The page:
Bengali Charchari

“Iconic cuisine” could describe the food of Bengal. Among their many influential dishes, sweets are perhaps the most famous.  Yet, there are many preparations which have come to shape Indian cuisine as a whole.  Charchari is not merely a single dish, but a cooking style unique to Bengal.  Essentially, vegetables are cooked in a pan and covered without stirring until a close-to-burnt caramelized crust forms on the bottom of the pan, which is stirred in to finish the dish.  Unlike many vegetable dishes in India, spicing is simple, often only turmeric, chillies, salt and hing (onion-like asafetida powder).  The result is a deliciously rich tasting subji (vegetable) which can be used as an appetizer with crackers and bread, or as a show-stopping part of a bigger Indian meal.

One of my favorite cookbooks is The Art of Indian Vegetarian Cooking by Jamuna devi. She is to Indian vegetarian cuisine what Julia Child was to French home-cooked cuisine.  Her book is an easy-to-understand look at Indian kitchens.  It was written a number of years ago and is a timeless must-have resource for those who wish to cook and enjoy Indian food as it is supposed to be.  Jamuna presents a number of charcharis in the book and her description and recipe is excerpted as follows:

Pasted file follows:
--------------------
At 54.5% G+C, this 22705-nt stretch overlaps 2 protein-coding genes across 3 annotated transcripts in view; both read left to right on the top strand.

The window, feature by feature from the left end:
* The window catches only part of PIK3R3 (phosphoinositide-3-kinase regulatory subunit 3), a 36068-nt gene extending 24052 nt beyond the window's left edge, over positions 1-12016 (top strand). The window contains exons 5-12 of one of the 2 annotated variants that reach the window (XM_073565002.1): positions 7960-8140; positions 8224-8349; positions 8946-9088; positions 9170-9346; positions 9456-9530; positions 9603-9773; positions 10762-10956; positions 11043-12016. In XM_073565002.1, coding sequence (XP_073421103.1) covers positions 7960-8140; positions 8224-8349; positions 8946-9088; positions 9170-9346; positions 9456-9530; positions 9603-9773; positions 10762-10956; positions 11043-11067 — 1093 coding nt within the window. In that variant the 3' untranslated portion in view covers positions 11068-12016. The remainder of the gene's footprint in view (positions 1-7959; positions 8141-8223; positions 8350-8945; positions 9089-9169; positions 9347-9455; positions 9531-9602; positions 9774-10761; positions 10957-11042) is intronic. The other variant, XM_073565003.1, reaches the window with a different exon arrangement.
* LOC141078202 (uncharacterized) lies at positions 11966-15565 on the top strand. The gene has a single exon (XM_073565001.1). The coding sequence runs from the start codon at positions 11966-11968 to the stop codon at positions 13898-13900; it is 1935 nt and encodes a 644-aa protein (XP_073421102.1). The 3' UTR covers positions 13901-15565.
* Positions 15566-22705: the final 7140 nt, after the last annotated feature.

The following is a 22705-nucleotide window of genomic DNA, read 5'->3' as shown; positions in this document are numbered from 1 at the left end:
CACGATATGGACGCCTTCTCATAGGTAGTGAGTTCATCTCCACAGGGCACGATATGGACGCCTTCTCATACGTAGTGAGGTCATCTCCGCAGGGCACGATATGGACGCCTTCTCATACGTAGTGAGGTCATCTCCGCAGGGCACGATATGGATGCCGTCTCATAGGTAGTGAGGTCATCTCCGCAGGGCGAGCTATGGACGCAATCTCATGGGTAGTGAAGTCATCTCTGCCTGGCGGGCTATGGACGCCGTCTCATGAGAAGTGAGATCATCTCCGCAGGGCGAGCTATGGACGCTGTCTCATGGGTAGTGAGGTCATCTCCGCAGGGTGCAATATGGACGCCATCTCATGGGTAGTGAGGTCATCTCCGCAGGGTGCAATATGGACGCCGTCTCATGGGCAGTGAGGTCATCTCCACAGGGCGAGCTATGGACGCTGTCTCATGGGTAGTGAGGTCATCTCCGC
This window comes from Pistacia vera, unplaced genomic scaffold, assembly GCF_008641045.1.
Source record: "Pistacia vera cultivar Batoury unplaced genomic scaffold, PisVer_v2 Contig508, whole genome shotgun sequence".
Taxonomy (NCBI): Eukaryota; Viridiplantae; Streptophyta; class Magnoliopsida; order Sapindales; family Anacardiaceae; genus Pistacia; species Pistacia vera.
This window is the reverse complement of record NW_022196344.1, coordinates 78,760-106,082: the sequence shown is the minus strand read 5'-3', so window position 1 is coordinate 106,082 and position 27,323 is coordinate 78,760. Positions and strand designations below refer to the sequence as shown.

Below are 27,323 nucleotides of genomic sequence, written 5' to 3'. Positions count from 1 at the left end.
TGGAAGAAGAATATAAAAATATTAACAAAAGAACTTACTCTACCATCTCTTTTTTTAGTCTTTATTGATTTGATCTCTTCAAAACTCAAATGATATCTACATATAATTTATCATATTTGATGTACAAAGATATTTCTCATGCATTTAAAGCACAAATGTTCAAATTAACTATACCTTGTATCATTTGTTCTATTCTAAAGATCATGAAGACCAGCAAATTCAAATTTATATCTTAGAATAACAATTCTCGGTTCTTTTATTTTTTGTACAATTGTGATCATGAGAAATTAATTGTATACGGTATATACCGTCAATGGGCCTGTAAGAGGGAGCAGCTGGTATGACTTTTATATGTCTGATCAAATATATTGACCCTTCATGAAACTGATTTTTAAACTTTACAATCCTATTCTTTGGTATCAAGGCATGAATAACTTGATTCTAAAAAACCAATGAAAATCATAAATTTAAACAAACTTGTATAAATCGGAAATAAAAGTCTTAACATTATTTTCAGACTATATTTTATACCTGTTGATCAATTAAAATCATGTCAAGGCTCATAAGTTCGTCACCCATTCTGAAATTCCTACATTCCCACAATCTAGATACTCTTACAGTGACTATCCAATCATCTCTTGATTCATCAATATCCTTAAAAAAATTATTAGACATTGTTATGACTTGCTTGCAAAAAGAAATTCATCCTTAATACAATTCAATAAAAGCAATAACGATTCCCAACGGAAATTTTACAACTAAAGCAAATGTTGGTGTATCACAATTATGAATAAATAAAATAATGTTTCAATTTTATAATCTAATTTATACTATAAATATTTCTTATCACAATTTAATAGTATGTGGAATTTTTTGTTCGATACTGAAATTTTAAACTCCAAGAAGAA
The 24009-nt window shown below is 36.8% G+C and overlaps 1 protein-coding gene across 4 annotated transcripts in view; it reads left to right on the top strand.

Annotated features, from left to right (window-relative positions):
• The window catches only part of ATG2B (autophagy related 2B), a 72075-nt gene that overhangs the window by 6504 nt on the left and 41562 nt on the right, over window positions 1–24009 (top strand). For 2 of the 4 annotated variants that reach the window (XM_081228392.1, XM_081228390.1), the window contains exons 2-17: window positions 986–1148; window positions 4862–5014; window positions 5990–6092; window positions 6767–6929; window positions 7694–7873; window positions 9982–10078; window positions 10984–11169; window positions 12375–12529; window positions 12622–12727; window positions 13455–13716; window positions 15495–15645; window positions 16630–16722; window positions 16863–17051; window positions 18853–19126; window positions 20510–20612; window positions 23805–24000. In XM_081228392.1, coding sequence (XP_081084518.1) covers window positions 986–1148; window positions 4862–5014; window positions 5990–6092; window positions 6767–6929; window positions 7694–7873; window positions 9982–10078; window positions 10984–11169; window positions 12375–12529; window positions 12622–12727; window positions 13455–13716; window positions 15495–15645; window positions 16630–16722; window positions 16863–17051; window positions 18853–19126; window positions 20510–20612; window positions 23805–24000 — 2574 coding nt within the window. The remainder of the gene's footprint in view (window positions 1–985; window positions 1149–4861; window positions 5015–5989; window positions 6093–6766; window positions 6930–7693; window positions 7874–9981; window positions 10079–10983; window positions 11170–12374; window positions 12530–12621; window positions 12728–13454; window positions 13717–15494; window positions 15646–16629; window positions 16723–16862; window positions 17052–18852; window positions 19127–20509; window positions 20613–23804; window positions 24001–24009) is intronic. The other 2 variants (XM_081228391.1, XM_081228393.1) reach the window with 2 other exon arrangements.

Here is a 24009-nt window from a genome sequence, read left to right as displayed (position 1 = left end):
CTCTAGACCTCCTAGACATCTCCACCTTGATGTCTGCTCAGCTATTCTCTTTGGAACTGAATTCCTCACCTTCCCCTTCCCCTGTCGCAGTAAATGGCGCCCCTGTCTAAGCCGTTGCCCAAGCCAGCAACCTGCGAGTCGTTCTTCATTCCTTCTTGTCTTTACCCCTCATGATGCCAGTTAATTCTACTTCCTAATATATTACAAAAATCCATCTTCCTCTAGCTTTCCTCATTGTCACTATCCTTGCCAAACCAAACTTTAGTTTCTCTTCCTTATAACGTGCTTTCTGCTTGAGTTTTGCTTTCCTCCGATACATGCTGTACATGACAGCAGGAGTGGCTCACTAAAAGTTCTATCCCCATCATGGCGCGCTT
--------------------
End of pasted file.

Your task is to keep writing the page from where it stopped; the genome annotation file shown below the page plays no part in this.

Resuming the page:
“Charcharis are Bengali vegetable dishes that combine three cooking procedures: boiling, steaming and frying.  Though other cuisines of the world use the same procedures, and in a similar sequence, to my knowledge only charcharis are brought to the point of charring.  During the entire procedure, the vegetable is never stirred—not even once! They are succulent vegetables, often rich and served as side dishes, but take little attention while cooking and are really delicious.

The dividing line between the cooking procedures is blurry.  In the first stage, large pieces of vegetable are gently boiled in a seasoned liquid.  Sometimes sugar, tomatoes or lemon juice is added to provide a glaze, flavor or zest in the finished dish.  In the second stage, the vegetables are steamed by the concentrated liquids barely boiling in the bottom of the pan.  Srila Prabhupad described the final stages of cooking: ‘When the liquid is absorbed, there will be a little noise, a hhhzzzz sound, and then, just as the bottom crust browns, turn off the heat and it is done.’ The pan is covered and allowed to sit off the heat for a few minutes, until the crust softens and can be easily folded into the moist vegetables.